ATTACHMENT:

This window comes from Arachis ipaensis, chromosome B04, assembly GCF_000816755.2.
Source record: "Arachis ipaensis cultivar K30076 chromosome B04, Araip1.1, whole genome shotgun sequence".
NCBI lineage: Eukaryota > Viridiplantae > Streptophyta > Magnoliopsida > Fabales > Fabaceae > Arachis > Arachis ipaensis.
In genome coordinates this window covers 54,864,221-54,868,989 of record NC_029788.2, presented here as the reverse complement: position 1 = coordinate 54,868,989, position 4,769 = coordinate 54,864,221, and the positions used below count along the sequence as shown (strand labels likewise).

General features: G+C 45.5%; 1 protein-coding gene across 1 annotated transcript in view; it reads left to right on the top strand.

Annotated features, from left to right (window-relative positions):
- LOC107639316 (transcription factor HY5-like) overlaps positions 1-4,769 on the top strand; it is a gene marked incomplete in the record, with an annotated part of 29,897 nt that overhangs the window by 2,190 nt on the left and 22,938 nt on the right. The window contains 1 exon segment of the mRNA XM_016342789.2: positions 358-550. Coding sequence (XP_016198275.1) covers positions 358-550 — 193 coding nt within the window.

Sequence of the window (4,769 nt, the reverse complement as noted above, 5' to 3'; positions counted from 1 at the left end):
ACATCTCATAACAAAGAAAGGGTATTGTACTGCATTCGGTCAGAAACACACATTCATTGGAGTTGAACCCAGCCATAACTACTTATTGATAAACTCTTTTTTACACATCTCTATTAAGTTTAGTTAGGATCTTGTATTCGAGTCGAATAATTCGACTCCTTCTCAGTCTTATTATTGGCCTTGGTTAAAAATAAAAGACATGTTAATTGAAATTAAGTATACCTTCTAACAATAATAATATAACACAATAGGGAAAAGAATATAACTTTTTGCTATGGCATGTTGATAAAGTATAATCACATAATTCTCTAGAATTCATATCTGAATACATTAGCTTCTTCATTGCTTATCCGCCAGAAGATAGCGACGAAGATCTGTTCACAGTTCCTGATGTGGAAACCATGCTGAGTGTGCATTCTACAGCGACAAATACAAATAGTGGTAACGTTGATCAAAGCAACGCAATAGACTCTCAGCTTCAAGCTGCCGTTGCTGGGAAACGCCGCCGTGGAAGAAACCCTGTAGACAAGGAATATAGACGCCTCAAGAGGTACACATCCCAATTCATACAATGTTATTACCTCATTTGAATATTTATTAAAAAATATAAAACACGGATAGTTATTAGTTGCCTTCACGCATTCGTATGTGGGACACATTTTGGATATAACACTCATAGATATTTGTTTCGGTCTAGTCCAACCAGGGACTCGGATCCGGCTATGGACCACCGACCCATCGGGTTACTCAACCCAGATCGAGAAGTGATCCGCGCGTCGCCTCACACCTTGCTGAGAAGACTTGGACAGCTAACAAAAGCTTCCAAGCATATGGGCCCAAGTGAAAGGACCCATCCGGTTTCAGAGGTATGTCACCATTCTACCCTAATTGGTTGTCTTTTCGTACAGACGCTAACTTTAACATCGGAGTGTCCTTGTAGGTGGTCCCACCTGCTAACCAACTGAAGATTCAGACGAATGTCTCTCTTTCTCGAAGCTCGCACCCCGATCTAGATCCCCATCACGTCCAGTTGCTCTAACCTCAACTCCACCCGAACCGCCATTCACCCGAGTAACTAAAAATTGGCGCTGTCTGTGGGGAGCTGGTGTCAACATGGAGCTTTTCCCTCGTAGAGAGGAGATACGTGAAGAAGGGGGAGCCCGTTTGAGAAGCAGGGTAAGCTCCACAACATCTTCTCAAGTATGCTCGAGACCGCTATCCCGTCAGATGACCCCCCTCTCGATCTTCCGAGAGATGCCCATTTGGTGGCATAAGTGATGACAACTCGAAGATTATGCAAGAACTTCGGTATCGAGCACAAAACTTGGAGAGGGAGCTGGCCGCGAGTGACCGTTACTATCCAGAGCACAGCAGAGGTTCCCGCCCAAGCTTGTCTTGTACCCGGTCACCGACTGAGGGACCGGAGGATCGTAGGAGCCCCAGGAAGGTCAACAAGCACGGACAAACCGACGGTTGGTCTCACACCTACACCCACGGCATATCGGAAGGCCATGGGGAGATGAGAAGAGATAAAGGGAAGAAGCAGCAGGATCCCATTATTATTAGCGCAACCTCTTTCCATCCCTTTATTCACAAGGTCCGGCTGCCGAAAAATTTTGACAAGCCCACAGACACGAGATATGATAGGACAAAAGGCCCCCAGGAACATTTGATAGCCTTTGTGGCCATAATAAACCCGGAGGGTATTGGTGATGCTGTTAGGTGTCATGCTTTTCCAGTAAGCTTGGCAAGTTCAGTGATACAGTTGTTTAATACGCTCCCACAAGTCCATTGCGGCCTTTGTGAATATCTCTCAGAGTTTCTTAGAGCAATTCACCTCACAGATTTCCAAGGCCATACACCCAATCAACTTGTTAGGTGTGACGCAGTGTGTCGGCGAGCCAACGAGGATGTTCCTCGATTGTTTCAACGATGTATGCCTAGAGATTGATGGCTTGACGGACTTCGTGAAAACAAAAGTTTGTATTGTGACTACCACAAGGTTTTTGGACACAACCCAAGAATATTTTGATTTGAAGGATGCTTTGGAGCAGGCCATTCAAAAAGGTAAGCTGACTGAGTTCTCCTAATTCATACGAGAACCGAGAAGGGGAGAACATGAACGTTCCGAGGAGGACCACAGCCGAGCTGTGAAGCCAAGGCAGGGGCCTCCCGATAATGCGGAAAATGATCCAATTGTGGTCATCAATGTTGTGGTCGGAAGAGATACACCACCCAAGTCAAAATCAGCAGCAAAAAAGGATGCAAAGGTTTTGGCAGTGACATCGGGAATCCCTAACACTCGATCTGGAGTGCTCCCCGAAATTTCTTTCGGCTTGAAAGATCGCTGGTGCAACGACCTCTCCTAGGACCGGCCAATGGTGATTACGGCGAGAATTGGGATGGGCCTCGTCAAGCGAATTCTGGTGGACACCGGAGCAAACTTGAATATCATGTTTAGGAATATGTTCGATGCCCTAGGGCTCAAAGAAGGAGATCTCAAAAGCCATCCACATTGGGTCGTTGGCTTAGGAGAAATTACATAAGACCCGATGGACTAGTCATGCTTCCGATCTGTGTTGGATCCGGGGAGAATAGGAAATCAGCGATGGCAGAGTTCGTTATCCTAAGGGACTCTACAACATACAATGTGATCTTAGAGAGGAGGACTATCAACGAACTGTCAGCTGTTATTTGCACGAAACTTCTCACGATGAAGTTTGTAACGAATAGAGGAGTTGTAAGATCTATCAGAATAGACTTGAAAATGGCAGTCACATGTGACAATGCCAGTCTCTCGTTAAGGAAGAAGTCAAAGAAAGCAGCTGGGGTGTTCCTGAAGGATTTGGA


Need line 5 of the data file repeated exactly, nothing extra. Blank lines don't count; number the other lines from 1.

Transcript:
General features: G+C 45.5%; 1 protein-coding gene across 1 annotated transcript in view; it reads left to right on the top strand.